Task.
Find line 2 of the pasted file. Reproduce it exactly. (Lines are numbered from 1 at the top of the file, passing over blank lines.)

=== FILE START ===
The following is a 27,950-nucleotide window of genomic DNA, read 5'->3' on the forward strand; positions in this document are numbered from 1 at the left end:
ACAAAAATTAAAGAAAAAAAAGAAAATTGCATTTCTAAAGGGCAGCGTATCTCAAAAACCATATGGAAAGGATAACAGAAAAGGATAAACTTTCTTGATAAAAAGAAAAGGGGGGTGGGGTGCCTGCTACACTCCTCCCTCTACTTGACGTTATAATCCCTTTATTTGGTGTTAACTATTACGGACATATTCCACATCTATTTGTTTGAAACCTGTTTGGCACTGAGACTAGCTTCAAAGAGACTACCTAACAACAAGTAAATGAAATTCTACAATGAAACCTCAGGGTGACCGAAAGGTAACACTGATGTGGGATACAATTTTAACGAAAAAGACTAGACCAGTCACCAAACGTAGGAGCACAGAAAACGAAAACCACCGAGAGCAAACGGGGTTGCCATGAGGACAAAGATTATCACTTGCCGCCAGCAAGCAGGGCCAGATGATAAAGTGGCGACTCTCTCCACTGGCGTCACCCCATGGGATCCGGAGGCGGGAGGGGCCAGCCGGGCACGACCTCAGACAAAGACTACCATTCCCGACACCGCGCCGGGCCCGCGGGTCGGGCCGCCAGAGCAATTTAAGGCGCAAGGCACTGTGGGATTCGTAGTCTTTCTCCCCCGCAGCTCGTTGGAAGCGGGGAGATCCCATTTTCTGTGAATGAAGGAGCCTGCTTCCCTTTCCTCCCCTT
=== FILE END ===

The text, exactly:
ACAAAAATTAAAGAAAAAAAAGAAAATTGCATTTCTAAAGGGCAGCGTATCTCAAAAACCATATGGAAAGGATAACAGAAAAGGATAAACTTTCTTGATAAAAAGAAAAGGGGGGTGGGGTGCCTGCTACACTCCTCCCTCTACTTGACGTTATAATCCCTTTATTTGGTGTTAACTATTACGGACATATTCCACATCTATTTGTTTGAAACCTGTTTGGCACTGAGACTAGCTTCAAAGAGACTACCTAACAACAAGTAAATGAAATTCTACAATGAAACCTCAGGGTGACCGAAAGGTAACACTGATGTGGGATACAATTTTAACGAAAAAGACTAGACCAGTCACCAAACGTAGGAGCACAGAAAACGAAAACCACCGAGAGCAAACGGGGTTGCCATGAGGACAAAGATTATCACTTGCCGCCAGCAAGCAGGGCCAGATGATAAAGTGGCGACTCTCTCCACTGGCGTCACCCCATGGGATCCGGAGGCGGGAGGGGCCAGCCGGGCACGACCTCAGACAAAGACTACCATTCCCGACACCGCGCCGGGCCCGCGGGTCGGGCCGCCAGAGCAATTTAAGGCGCAAGGCACTGTGGGATTCGTAGTCTTTCTCCCCCGCAGCTCGTTGGAAGCGGGGAGATCCCATTTTCTGTGAATGAAGGAGCCTGCTTCCCTTTCCTCCCCTT